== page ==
Courts Block Trump Voter Suppression Efforts in Texas, Pennsylvania
Donald Trump’s campaign and the Republican party have been waging a massive, multi-front legal war across the country to keep people from voting. They’ve filed more than 90 state and federal lawsuits, many of them challenging states’ plans to allow mail-in voting to keep people from having to congregate in polling places on Nov. 3 during the pandemic.
Tonight, coronavirus-positive Trump must be stinging as his voter suppression efforts in two critically important states, Texas and Pennsylvania, have been shot down by the courts.
Trump ally Texas Gov. Greg Abbott issued a decree Oct. 1 ordering the removal of hundreds of early voting ballot boxes across the state. U.S. District Court Judge Robert Pitman issued an injunction on Friday, blocking Abbott’s rule. Pitman’s 46-page opinion said Abbott’s plan to limit ballot boxes to just one per county would be unfair to voters, particularly the elderly and disabled, and “likely violates their fundamental right to vote.”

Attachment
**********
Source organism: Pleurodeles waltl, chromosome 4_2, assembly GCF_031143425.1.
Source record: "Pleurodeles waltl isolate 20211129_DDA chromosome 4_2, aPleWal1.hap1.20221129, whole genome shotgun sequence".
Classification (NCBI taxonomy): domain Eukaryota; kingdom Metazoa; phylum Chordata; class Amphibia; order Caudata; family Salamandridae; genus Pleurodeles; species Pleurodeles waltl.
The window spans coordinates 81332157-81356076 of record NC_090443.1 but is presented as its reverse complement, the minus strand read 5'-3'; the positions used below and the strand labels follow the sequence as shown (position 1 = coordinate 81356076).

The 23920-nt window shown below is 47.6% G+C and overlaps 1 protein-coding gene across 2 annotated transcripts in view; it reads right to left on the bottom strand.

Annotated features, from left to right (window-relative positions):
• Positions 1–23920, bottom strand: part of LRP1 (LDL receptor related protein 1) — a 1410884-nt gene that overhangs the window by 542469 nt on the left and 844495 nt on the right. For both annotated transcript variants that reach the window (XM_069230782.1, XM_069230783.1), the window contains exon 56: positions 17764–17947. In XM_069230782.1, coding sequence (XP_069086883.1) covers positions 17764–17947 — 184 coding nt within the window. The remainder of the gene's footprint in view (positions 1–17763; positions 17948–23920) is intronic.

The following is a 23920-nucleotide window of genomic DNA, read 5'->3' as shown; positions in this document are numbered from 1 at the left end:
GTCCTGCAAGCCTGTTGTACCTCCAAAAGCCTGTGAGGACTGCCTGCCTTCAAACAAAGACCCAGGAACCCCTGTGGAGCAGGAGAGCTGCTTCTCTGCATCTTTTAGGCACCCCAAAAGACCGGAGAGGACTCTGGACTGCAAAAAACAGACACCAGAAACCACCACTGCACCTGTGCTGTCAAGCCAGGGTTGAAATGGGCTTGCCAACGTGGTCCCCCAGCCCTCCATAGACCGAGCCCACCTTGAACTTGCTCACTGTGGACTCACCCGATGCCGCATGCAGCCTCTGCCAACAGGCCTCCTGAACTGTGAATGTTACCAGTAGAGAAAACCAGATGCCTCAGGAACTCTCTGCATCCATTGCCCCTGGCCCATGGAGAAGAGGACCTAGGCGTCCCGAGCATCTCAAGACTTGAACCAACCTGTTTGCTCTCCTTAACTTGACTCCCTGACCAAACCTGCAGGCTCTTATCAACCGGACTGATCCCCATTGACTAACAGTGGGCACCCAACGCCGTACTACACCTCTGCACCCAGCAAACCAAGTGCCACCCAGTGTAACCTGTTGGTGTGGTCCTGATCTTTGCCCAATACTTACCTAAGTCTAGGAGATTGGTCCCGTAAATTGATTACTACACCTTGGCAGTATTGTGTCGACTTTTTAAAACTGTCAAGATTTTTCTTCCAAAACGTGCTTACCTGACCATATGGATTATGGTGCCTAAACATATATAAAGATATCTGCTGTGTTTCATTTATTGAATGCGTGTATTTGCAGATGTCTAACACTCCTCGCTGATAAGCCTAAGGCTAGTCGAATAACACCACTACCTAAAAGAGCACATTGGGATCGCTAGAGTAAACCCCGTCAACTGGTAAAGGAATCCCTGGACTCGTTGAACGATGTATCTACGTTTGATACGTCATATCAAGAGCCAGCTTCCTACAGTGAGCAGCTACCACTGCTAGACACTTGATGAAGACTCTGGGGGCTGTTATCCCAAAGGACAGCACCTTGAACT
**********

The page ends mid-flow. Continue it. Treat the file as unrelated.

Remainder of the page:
In Pennsylvania, a federal judge on Saturday dismissed a Trump campaign lawsuit seeking to block the use of drop boxes as receptacles for mail ballots, require ballot signatures to match voter registration records and allow nonresident poll watchers at polling places.
U.S. District Judge J. Nicholas Ranjan ruled that the president’s claims of potential fraud were “speculative.” His sharply worded opinion said that the Trump campaign has no standing because of it did not provide any evidence of actual fraud.
“While Plaintiffs may not need to prove actual voter fraud, they must at least prove that such fraud is ‘certainly impending,’ ” Ranjan wrote. “They haven’t met that burden. At most, they have pieced together a sequence of uncertain assumptions.”